I made a much needed trip to the grocery store today and was delighted to see our local Trader Joe’s enforcing social distancing in Chapel Hill. They’ve limited the number of people allowed in the store at one time and required six feet between people standing in line waiting to enter. Worse than the WHO,… Continue reading Social Distancing and Face Masks in Chapel Hill and Taipei
Today I added a page introducing Greg Jackson’s “History that Doesn’t Suck.” He and his team produce a slightly irreverent, but well-researched podcast on American History through entertaining stories. I highly recommend it. You can access the page here.
In 2012 Nikola Danaylov interviewed David Ferrucci, who had been leader of the IBM Watson project. On December 15, 2019 he interviewed him again. This time, about his work since the Watson project, including his current work with Elemental Cognition, a far more ambitious AI project. The interview address the challenges facing any effort to… Continue reading Elemental Cognition
Bernard Marr has written an article for Forbes examining the use of Artificial Intelligence in the production of fragrances. Wait… AI can’t smell, can it? It can’t, but that doesn’t seem to be a hindrance. It is able to predict what smells we will like based on their chemical composition! I recommend the article. Read… Continue reading Surely I can detect fragrance better than a computer, can’t I?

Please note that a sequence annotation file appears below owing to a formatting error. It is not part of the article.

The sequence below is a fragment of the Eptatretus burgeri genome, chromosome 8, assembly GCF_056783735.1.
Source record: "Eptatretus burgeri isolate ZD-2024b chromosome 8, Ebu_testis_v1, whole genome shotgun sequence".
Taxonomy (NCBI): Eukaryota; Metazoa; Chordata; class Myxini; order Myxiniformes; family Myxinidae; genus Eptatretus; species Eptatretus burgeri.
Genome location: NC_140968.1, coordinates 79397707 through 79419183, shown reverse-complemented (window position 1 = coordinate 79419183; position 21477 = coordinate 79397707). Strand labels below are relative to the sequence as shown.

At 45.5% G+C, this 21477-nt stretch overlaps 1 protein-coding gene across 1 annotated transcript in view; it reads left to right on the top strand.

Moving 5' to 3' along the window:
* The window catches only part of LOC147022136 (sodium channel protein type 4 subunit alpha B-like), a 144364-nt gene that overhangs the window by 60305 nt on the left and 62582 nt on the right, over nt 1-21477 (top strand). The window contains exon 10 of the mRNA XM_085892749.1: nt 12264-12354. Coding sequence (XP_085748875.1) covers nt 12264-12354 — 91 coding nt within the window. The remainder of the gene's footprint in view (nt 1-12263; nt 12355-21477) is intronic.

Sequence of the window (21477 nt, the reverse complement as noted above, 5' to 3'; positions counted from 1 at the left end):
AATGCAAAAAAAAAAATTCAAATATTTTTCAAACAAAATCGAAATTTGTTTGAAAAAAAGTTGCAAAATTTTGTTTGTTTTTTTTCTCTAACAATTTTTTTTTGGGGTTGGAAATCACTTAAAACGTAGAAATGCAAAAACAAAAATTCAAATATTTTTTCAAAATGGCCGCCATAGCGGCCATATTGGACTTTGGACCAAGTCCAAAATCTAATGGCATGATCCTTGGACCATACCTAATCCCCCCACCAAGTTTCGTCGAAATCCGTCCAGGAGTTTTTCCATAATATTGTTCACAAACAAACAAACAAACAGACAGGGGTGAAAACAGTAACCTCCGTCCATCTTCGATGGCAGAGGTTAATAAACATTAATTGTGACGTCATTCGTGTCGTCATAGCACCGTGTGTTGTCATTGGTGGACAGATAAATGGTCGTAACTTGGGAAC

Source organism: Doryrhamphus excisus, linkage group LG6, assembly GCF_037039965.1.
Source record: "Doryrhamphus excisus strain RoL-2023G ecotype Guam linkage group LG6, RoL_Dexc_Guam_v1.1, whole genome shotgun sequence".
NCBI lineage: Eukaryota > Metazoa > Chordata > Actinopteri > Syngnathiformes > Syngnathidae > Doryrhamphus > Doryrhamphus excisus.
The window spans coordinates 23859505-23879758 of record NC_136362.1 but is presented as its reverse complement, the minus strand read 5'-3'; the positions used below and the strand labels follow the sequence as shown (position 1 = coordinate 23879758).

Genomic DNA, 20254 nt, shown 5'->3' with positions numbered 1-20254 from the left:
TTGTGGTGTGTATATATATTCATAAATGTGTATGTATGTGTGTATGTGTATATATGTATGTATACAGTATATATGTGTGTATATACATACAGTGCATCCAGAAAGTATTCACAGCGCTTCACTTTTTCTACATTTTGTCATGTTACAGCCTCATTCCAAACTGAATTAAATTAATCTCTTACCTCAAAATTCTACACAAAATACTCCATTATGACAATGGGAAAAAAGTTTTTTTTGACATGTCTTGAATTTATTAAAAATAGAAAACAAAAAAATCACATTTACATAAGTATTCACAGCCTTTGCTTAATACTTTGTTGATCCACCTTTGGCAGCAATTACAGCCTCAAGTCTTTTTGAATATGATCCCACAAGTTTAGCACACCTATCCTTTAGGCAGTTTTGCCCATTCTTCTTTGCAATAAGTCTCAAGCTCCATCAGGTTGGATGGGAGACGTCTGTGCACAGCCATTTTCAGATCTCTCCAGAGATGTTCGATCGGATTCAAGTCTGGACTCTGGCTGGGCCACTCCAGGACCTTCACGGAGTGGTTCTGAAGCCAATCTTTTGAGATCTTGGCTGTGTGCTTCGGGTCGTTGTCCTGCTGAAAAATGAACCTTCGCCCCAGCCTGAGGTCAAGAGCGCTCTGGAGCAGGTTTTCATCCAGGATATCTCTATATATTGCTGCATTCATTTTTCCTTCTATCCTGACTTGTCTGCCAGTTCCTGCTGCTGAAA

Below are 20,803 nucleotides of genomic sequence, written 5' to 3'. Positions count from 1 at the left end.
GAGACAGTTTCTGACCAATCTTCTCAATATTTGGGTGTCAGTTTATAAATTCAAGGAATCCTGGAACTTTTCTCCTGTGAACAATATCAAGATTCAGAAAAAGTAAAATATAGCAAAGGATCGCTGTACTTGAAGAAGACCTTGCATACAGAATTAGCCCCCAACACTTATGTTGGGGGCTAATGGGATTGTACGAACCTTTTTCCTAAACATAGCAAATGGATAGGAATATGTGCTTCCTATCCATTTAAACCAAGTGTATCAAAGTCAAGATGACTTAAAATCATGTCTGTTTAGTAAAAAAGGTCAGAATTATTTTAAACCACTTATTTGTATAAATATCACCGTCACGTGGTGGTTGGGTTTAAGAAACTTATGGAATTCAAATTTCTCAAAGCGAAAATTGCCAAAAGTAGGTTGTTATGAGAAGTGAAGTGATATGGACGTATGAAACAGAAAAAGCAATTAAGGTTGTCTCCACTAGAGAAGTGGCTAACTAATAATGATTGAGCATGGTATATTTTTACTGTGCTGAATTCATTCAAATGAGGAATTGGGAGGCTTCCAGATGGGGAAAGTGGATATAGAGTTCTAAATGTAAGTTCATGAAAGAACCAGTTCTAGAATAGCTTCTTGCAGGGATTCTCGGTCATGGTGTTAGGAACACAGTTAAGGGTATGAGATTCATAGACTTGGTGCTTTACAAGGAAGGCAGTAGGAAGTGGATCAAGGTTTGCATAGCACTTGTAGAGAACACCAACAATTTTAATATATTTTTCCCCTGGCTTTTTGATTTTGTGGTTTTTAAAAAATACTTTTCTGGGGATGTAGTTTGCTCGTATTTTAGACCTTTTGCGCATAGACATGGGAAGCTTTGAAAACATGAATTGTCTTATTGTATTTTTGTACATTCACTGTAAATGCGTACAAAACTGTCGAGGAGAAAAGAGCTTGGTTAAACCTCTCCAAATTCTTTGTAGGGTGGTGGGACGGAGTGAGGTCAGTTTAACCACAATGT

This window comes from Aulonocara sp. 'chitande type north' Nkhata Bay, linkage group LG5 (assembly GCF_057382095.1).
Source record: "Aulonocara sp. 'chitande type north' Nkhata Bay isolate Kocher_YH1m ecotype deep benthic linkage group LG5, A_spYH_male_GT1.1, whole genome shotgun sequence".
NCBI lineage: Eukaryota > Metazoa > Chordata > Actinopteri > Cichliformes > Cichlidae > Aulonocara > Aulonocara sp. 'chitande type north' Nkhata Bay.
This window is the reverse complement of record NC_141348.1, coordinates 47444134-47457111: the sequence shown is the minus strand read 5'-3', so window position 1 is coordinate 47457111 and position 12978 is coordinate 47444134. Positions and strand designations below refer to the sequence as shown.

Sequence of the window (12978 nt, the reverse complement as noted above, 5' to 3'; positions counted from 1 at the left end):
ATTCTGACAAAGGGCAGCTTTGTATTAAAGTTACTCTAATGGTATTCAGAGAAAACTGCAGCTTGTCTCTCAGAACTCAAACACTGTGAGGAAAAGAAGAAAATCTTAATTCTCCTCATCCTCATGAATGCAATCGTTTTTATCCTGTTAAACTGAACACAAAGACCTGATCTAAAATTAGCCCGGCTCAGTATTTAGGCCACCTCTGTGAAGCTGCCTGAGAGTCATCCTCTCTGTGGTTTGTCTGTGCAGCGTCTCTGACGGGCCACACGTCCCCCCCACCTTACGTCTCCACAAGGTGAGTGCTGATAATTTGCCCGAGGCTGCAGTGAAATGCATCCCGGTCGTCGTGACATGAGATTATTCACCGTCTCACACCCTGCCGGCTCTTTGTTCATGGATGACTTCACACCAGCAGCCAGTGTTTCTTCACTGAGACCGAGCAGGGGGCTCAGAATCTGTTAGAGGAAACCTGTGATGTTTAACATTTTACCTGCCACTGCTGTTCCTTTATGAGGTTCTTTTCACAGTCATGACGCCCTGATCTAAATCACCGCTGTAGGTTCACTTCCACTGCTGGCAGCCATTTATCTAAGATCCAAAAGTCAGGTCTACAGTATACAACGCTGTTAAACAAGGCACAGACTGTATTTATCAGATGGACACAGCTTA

In this video Diane August, managing researcher at American Institutes for Research, explains some of the key distinguishing elements of dual language programs as well as some of the challenges faced by school districts in implementing them. The full report referenced in this video, a joint production of the U.S. Department of Education with the… Continue reading How does Dual Language Instruction Work?
The last two decades have seen a rapid rise in the number of dual language immersion programs in the nation’s public schools. In North Carolina we went from seven dual language schools in 2005 to one hundred forty in 2018. Utah has also seen a sharp rise in the number of dual language schools. These… Continue reading The Future of Linguistic Diversity in the US
The use of labyrinths as an aid to silent reflection has a very long history, even predating Christianity. Evidence for their use in Christian reflection begins very early. They became an inexpensive way to represent the pilgrimage path for those who could not make the journey to Jerusalem, for example. Here are some pictures of… Continue reading A Time for Silence
Watch the market shift over the last 23 years with some rather radical changes, but with Microsoft remaining near the top of the list. Can we project anything useful for the years ahead?
This week I was introduced to an article from the New York Times entitled “Our Culture of Contempt“, written by Arthur C. Brooks, president of the American Enterprise Institute, a conservative think tank based in Washington DC. While I am not a fan of the institute, this article is particularly relevant to what is happening… Continue reading Our Culture of Contempt
…the scales have tipped in favor of online shopping with 51% of the Deloitte 2017 Holiday Retail Survey respondents saying they would be making the bulk of their purchases online this holiday season Why will more than half of this years Christmas shopping happen online? According to Forbes, it’s due to the advances in AI that enable… Continue reading An AI Christmas?